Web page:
What happens to climate talks in the face of rising oil prices?

Decision to open the taps and let the markets surge comes just before UN Climate Change Conference

Rashid Husain SyedRapid moves with long-term ramifications are being made on the global energy chessboard.

Early last week, the Organization of Petroleum Exporting Countries and its allies in OPEC+ opted to stick to their original plan and gradually open the crude oil taps.

After their Oct. 4 ministerial meeting, OPEC+ said it had “reconfirmed the production adjustment plan.” This referred to its earlier decision to add 400,000 barrels per day (bpd) to the market for November.

The decision was taken despite calls on OPEC+ to increase supplies and cool the markets.

U.S. President Joe Biden’s administration previously called on OPEC and its allies to boost oil output to tackle soaring gasoline prices. The impact of surging prices was being felt all over, from China to Europe and India to Pakistan.

The possibility of crude oil consumption soon returning to pre-pandemic levels meant further gains on the crude markets.

The OPEC+ decision to stick to the original plan added fuel to the fire. Gas prices kept surging. On Friday, U.S. crude futures topped US$80 a barrel for the first time since November 2014, rising by as much as 2.3 per cent that day. This was a seventh straight weekly gain, the longest stretch of advances since December.

The US$100-a-barrel hurdle is now definitely in sight. There’s even talk about oil touching the US$200-a-barrel mark.

Click here to download“We believe the evolution of (current) coal prices might reflect supply, demand, cost of capital and energy transitioning issues for all fossil fuels, and it would certainly be possible that oil prices will follow the same pattern (inflation-adjusted for oil, that would be in a US$150-to-US$200-a-bbl range),” wrote a team of JPMorgan Chase & Co. strategists.

The possibility of crude touching or exceeding US$100 a barrel has put the U.S. Department of Energy in an awkward position. It needed to take action, some observers said. Energy Secretary Jennifer Granholm even floated the prospect of using the U.S. Strategic Petroleum Reserve (SPR). However, the administration backed off on Thursday.

Instead, the Department of Energy “will work with our agency partners to determine if and when actions are needed, but there are no plans (to release from the SPR) at this time,” a spokesperson said. Oil rebounded after the department declared it had no plans, for now, to tap into the reserves.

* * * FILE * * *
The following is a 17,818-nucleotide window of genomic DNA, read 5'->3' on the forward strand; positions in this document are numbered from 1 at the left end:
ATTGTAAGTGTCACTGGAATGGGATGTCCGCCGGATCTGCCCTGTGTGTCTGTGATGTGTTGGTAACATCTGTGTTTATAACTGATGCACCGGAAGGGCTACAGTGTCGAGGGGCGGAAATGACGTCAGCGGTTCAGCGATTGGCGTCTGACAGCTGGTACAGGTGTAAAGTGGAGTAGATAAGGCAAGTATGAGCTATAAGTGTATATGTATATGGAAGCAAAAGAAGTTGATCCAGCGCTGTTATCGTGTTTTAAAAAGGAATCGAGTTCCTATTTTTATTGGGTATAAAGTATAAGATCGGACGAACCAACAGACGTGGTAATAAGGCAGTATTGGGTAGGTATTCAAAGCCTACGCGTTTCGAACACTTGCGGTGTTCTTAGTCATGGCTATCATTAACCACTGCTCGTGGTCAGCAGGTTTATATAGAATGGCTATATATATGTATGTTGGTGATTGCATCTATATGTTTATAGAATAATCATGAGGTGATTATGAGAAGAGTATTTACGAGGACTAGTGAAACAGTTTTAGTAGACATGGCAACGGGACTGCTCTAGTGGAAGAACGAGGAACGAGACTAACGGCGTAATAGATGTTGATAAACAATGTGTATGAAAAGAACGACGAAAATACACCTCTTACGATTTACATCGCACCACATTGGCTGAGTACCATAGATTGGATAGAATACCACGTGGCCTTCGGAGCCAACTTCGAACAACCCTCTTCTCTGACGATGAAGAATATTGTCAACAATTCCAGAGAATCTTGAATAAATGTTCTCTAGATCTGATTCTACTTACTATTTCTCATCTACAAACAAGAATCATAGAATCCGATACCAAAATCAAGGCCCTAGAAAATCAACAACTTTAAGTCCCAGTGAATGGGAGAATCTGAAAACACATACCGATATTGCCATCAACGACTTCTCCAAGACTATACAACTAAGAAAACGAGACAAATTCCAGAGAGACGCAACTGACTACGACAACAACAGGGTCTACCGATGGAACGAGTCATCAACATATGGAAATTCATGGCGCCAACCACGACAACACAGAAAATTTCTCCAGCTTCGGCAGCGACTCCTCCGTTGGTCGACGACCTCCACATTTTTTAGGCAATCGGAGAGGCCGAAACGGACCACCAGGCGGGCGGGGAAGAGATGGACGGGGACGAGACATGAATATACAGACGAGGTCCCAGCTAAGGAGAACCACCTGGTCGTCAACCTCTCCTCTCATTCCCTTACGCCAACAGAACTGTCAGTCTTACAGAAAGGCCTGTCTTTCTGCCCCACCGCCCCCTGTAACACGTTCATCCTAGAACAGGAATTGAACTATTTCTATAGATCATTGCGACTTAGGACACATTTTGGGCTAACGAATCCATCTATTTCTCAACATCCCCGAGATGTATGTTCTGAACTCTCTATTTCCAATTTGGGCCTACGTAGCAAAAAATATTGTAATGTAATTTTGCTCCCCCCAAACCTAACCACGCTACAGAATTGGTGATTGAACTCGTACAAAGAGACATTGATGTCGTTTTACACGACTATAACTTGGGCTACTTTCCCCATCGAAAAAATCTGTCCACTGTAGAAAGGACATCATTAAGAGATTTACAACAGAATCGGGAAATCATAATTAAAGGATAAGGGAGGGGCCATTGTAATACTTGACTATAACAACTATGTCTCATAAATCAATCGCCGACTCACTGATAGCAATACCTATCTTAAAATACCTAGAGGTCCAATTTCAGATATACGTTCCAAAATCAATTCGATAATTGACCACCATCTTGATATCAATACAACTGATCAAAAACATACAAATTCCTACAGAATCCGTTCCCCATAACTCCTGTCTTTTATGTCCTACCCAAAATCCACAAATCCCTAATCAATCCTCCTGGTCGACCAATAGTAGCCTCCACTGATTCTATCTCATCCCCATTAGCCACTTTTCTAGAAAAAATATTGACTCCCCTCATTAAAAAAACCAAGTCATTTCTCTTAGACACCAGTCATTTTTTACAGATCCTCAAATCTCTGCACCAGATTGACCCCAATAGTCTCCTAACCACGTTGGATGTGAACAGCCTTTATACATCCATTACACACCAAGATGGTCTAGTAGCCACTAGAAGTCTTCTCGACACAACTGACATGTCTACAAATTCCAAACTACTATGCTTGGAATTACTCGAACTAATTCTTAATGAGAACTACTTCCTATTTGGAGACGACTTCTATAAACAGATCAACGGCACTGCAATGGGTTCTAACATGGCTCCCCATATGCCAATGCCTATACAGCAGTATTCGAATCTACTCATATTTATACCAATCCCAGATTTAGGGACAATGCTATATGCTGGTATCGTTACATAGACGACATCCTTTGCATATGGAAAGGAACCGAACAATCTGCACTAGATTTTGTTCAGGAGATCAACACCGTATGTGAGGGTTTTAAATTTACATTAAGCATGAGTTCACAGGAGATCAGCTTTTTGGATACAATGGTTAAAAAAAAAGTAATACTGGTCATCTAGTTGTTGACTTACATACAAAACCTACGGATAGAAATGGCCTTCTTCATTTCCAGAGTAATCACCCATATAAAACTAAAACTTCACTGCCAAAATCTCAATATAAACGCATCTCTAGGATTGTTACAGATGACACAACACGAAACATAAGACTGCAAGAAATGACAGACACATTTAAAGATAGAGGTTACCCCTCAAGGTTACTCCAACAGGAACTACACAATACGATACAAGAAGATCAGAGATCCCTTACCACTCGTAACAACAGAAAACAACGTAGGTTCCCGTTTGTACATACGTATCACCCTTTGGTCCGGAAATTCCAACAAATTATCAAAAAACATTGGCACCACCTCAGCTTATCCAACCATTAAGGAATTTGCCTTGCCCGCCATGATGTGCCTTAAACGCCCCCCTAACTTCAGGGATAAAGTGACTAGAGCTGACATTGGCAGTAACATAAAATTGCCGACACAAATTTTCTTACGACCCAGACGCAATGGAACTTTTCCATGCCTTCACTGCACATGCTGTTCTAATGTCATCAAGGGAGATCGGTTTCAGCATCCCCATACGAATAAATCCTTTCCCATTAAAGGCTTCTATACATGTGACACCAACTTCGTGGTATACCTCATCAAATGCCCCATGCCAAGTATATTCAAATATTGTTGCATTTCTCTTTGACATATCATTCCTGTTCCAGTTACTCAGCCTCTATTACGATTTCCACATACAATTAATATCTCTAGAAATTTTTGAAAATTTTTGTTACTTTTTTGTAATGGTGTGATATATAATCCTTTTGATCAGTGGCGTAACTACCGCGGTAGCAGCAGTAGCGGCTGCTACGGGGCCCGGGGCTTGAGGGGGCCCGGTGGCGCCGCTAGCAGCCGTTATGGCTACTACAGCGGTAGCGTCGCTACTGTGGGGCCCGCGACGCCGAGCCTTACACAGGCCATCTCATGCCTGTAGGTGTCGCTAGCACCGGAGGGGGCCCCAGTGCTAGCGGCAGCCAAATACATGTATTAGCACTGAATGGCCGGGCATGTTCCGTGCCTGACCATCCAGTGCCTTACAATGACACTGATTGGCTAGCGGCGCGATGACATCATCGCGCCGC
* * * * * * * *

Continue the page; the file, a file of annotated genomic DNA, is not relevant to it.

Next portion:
The OPEC+ decision to open the taps in a controlled manner and let the markets surge comes almost a month before the United Nations Climate Change Conference (COP26) in Glasgow. For the first time since the Paris climate conference in 2015, all signatories to that agreement are expected to commit to enhanced ambitions.

The world will be watching and demanding that national leaders rise to the moment, given the mounting climate crisis and far-reaching consequences for a livable future. Climate activists and scientists involved in the green campaign strongly believe we have reached a “code red” for our world.

The top priorities at COP26 include fresh commitments by the global leaders to prevent global temperatures from rising more than 1.5C. That will require rapid and bold emissions cuts, net-zero commitments and increased finance to adapt to a new green world energy order.

It will also require meeting the existing commitment to provide $100 billion in international climate finance each year so developing countries can invest in green technologies and protect lives and livelihoods against worsening climate impacts.

With COP26 just around the corner, has OPEC+ made the right decision by opting not to open its crude oil taps more rapidly?

With the U.S. under Biden back in the climate agreement, won’t the OPEC+ decision propel world leaders to strive to move more rapidly away from fossil fuels?

Rising crude prices give world leaders another justification to move rapidly in that direction.

So OPEC+ members should have thought a little harder about their options.

Toronto-based Rashid Husain Syed is a respected energy and political analyst. The Middle East is his area of focus. As well as writing for major local and global newspapers, Rashid is also a regular speaker at major international conferences. He has been asked to provide his perspective on global energy issues by both the Department of Energy in Washington and the International Energy Agency in Paris. For interview requests, click here.


The views, opinions and positions expressed by columnists and contributors are the authors’ alone. They do not inherently or expressly reflect the views, opinions and/or positions of our publication.

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